Greg Sayers

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Greg Sayers is a New Zealand local government politician for Auckland Council.[1]

Early life and family

Greg was born in Auckland, the son of journalist, photographer and athlete Alan Sayers. He attended Auckland Grammar School.

Business career

Sayers holds a Bachelor of Science degree in Chemistry from the University of Auckland, as well as a New Zealand Institute of Management Diploma.

Prior to entering politics, Sayers was a Chairman of Zorb Ltd,[2] an international adventure tourism franchisor. He also was an independent Chairman for Kiwa Digital Ltd,[3] a digital e-book production company distributing globally.

Sayers was also the owner of Real Software Support Ltd (trading as Real NZ Software),[4] a trust accounting and general ledger business software development house which he sold his share in 2015.

His first business was Connexions Consulting Limited,[5] a specialist Wellington based company implementing self-managing work teams and democracy concepts into corporations.

His earlier career was in corporate human resources management and as an industrial chemist.

Political career

Sayers was elected as an independent candidate to the Hibiscus and Bays Local Board, Auckland Council in the first-term elections of the inaugural Auckland Council “Super City” in 2010.[6] He was re-elected for a second-term in 2013 with the highest majority vote and elected by the Local Board as the Deputy Chairperson.

Rodney Roads

Sayers has been involved with campaigns to improve rural roading in the Rodney area,[7] culminating in him leading the Seal Rodney Roads campaign[8][9]

In response to, and in preparation for the considerable growth in, the Warkworth, Riverhead and Kumeu areas, Sayers has also led opposition to the lack of progress to address congestion at the State Highway 1 intersection with Hill Street in Warkworth and State Highway 16,[10] the Puhoi-Wellsford Motorway extension to the Auckland Northern Motorway, and Matakana Road improvements.

Sayers has been a leading advocate for a major Auckland transport infrastructure project ($384 million) : Penlink Bridge ,[11] including avocating to the New Zealand government and the Prime Minister.[12]


National Member of Parliament Alfred Ngaro proposed a private member's bill called The Local Government (Auckland Council) Amendment Bill (No 3), which would remove the ability of politicians to hold office in more than one local board. The bill was passed into law to prevent what Ngaro called "double-dipping," where politicians earn multiple incomes from multiple electable positions.[13] For the October 2016 local body elections, the new law meant that Sayers could run for more that one local board but, if he obtained enough votes to be elected to more than one local board, he had to choose only one position and relinquish the others.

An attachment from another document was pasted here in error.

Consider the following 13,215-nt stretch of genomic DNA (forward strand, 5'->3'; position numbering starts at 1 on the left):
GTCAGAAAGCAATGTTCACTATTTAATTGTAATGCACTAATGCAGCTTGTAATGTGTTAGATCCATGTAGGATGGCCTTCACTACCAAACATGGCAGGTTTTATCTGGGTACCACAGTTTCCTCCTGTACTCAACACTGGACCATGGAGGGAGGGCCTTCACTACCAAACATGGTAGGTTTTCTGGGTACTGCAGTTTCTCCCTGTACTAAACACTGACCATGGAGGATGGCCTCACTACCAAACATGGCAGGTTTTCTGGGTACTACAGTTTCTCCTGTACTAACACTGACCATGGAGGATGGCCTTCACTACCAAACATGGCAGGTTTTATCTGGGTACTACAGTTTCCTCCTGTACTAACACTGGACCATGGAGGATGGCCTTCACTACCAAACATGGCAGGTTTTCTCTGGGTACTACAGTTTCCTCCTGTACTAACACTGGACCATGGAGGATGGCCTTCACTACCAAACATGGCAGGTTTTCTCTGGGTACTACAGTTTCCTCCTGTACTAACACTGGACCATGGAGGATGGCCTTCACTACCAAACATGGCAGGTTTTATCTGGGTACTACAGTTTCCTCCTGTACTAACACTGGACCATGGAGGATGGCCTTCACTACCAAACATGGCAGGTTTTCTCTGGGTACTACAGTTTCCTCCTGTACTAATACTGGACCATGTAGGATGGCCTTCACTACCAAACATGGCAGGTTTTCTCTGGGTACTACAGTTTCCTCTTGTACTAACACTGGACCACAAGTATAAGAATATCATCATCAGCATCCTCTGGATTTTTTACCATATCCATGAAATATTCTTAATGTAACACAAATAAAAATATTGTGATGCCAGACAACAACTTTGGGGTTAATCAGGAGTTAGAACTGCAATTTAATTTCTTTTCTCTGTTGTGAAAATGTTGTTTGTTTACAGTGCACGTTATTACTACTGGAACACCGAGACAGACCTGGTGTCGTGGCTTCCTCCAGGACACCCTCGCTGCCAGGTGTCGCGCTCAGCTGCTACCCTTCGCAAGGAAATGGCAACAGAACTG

Sayers attracted controversy on his stance to the removal of the ban on set nets at Arkles Bay on the Hibiscus Coast. In favour of continuing an all-year ban, he criticized his colleagues on the Auckland Council’s Regulatory and Bylaws Committee for siding with uncontested evidence from officials instead of the evidence presented by many locals.[14]

Sayers chaired a committee which passed controversial bylaws which restricted dog access to parks and beaches,[15] infamously saying "It's a win-win-win situation which has received strong local support".[16] The late changes to the bylaws surprised many, some calling it a flip-flop compared to the previous position, which favoured relaxing the rules".[17] A bitter letter writing campaign to local newspapers accused the local board members of being manipulated by a small group composed of environmentalists, bird watchers, and wowsers. Similar campaigns by the same small group have also lobbied for restrictions on motorhomers.[18]

Community Involvement

Sayers is involved in the not-for-profit sector as a voluntary board member on the community health organisation Health Link North (Rodney).[19] He is a voluntary Board member of the New Zealand Police aligned organisation Neighbourhood Support (Rodney)[20] and a committee member of the New Zealand Police Rodney Crime Prevention Group.

He’s also a yachtsman, holds a Boatmaster ticket, and is a member of the Auckland Rotary Club since 1999.


  1. "The Auckland Plan". 
  2. "ZORB - Home". 
  3. Kiwa. "About • Kiwa". 
  4. Software, Real. "Why choose Realnz?". 
  5. "OpenCorporates :: The Open Database Of The Corporate World". 
  7. "Campaign calls for road fix" (in English). 2014-06-10. 
  8. "Roads in Rodney -" (in en-US). 2014-11-10. 
  9. "Seal Rodney Roads". 
  10. Dearnaley, Mathew (2014-03-11). "Locals seethe about decision on intersection" (in en-NZ). New Zealand Herald. ISSN 1170-0777. 
  11. . 
  12. . 
  13. "Council double-dipping days are over" (in en-NZ). New Zealand Herald. 2016-05-05. ISSN 1170-0777. 
  14. "Arkles Bay loses year-round set net ban". 
  15. "Minutes of Rodney Local Board - 17 August 2015". 
  16. "Dog access rules are now set for Rodney beaches". Rodney Times. 28 August 2015. 
  17. "Dogs can expect more beach time". Dogs can expect more beach time. 10 July 2015. 
  18. "Kawau Bay Wowsers Awareness Group". 
  19. "Our Board - Health Link North". 
  20. "Notes from the 2015 AGM". 
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